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Roger Waters
The Dark Side Of The Moon

Sunday, September 24, 2006

Post-Gazette Pavilion, Burgettstown, PA


Set 1
1. In The Flesh
2. Mother
3. Set The Controls For the Heart Of The Sun
4. Shine On You Crazy Diamond
5. Have A Cigar
6. Wish You Were Here
7. Southampton Dock
8. The Fletcher Memorial Home
9. Perfect Sense Parts 1 And 2
10. Leaving Beirut
11. Sheep

Set 2 - Dark Side of the Moon
12. Speak To Me/Breathe
13. On The Run
14. Time/Breathe Reprise
15. The Great Gig In The Sky
16. Money
17. Us And Them/Any Colour You Like
18. Brain Damage/Eclipse

19. The Happiest Days Of Our Lives/Another Brick In The Wall (Pt 2)
20. Vera
21. Bring The Boys Back Home
22. Comfortably Numb

My Concert Review

(9/25/06) It wasn't quite a Pink Floyd concert, but I suppose it's about as close as you're gonna get in this millennium, unless you catch David Gilmour in concert, which I was lucky enough to do last Spring. Now I can say that I have seen 3/4 of Pink Floyd live in concert (Rick Wright was playing with Dave when I saw him). Between Dave and Roger, Dave would be my favorite, being the guitarist and all, but Roger is great as well. His vocals and his social sense are unique and strong, and it was a treat to get to see him perform live. The only two songs he played that I didn't recognize were also the only two songs he played that were not from the Pink Floyd catalog, but they were enjoyable as well.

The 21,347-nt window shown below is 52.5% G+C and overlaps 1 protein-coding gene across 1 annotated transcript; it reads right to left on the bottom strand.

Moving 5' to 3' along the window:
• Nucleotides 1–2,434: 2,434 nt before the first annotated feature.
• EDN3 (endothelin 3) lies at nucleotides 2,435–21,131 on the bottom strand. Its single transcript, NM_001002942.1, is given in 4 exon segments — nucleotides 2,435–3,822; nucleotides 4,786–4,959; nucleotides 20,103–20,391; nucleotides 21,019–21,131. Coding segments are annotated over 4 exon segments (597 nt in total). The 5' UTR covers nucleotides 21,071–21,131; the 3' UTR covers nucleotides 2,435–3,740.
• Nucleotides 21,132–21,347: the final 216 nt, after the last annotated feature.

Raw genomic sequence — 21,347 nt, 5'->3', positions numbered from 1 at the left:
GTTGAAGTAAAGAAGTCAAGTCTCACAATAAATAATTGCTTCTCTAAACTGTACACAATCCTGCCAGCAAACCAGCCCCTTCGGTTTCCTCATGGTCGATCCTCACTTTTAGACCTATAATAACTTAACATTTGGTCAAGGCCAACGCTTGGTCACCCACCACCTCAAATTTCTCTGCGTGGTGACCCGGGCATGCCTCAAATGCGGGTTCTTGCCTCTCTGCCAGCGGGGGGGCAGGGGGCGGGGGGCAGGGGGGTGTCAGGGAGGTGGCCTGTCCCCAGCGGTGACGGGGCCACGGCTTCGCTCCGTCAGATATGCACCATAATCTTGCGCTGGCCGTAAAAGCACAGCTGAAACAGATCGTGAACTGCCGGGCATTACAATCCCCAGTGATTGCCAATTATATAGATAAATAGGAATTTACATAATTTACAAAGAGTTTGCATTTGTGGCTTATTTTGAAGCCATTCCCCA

Upon entering the pavilion area, Neil Young music could be heard coming from the direction of the stage - an agreeable choice for pre-performance grooves. Then, the music changed to Chuck Berry for awhile, which was a treat. The stage was empty but the huge video screen at the back had an image of an old-school radio, with some liquor and cigarettes sitting nearby (on-screen). After awhile, the Chuck Berry subsided, and a number of various vintage tunes were played (possibly including some Vera Lynn), while the radio was switched between stations on the video screen by an unidentified arm, which also grabbed the liquor and cigarettes from time to time. The smoke filling the room on the video screen was accompanied by actual smoke created on stage to enhance the realism of the image.